First let me preface this post with the fact that we are fine and that the Peace Corps acted quickly and appropriately to help us and literally save Ilana's life. Here's what happened:
Short story version.... Ilana had to be medically evacuated from our remote site because she required emergency surgery to remove her appendix here in Guyana. The doctor said that a few more hours without treatment and it would have erupted (that's the medical term they used), spreading the infection, and making Ilana's situation much more grave.
Thankfully, she is OK now. The surgery was successful, she walked out of the hospital yesterday, and she's sitting next to me right now in our hotel room in Georgetown. She's sore in the area where they did the surgery, but she's in good spirits and already showing improvement.
Long story version.... we had been living with our host family for about a day and a half and things were going great. Even though we were only there a short time we were quickly feeling at home.
Saturday night after dinner Ilana began complaining of a stomach ache. Throughout the night the pain worsened to the point that she could not get relief and it never seemed to subside like a normal gas or constipation pain would. In the morning we let our host parents know and they promptly called the Peace Corps medical team, who dispatched the remote medical team to come check her out. Based on her symptoms, the team decided she needed to be evacuated from the site to do some tests in Georgetown.
Because of heavy rains through the night, our route to Georgetown was more challenging. To get out we had to take a motorized dugout canoe through the forest, Ilana had to walk the better part of a mile to the trail where a truck could pick us up, then our driver had to navigate the sand road that was washed out in several places, then drive another hour into Georgetown. Once in Georgetown, the PC medical team met us to evaluate Ilana. They quickly determined that she likely had appendicitis and needed to be admitted to the hospital.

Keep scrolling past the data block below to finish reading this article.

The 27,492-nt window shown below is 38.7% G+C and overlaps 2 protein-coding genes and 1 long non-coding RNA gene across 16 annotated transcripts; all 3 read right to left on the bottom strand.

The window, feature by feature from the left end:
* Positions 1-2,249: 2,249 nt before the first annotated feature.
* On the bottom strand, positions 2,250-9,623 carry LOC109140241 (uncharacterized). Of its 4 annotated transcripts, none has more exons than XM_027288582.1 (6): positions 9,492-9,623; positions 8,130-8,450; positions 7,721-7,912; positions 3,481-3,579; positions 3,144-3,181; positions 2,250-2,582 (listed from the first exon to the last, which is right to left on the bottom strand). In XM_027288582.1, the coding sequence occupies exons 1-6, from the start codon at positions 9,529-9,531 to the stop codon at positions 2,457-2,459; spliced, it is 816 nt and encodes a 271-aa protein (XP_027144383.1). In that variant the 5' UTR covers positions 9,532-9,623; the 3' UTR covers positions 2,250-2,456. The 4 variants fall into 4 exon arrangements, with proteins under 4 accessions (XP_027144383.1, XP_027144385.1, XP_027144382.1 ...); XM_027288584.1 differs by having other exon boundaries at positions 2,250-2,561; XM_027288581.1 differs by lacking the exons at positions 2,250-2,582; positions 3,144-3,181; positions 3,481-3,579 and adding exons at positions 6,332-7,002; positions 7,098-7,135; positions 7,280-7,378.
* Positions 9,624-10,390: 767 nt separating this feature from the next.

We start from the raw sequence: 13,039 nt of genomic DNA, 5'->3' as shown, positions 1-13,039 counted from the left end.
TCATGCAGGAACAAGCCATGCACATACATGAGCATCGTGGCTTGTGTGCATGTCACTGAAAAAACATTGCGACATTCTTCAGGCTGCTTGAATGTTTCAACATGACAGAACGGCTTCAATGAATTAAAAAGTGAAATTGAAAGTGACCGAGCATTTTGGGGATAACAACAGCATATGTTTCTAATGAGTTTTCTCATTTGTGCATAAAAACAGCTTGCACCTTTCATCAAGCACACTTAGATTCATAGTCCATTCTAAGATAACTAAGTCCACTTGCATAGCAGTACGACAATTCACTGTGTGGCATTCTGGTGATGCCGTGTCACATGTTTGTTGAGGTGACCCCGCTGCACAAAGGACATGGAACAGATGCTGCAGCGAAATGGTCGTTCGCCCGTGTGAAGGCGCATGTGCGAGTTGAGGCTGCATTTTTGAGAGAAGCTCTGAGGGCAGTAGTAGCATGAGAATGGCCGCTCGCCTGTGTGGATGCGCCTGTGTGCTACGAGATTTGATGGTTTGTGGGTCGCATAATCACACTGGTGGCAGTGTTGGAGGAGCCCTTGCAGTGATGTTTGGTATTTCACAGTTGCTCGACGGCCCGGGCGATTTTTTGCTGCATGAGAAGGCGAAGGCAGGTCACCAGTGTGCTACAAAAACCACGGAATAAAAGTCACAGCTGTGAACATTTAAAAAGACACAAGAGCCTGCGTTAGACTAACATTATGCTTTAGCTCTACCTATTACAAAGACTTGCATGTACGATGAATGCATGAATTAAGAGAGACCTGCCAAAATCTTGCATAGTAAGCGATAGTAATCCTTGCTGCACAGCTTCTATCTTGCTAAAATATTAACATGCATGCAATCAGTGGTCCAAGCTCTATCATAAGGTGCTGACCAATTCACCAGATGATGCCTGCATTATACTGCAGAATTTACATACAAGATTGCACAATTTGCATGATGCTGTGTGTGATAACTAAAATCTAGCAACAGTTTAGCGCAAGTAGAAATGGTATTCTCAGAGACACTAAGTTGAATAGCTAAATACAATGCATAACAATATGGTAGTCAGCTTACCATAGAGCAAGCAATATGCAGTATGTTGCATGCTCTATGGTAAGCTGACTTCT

An ultrasound helped doctors make the official diagnosis of acute appendicitis. The PC medical team was in communication with Washington DC to determine if Ilana should be flown to the states to have the procedure, but the decision was made that there may not be enough time and the operation needed to happen here in Guyana. I'm not able to find the words to express how scary that was.
Hospitals in a developing country like Guyana are... different. No elevators, wards are segregated by gender, they don't provide even ICU patients with food or water, zero bedside manner, and after surgery they ask you to sign to say you've seen what they just cut out of you! Then they give you a DVD of the procedure and survey to ask how you liked their service... adorable. That being said, they saved Ilana's life and I am eternally grateful to the PC medical staff and the staff at the hospital.
We're not sure what happens next.... will we be able to stay? If we stay, will we be able to go remote? If we have to come home, what will we do? Those are big questions and we're just trying to take things a moment at a time and get her to heal as best as possible. The PC med staff, administrators, and other volunteers continue to be super supportive.
I'm sure some parents of other Peace Corps volunteers will read this with a lump in their stomach. I want you to know that the staff here considers the health and safety of the volunteers and trainees to be of paramount priority. Although you can never predict crazy things like acute appendicitis, we are all in good hands.
More updates to follow... until then we'll be watching pirated American TV and getter Ilana healed.
To see a pic of her appendix after it was removed take a deep breath and click here. She's one tough boricua.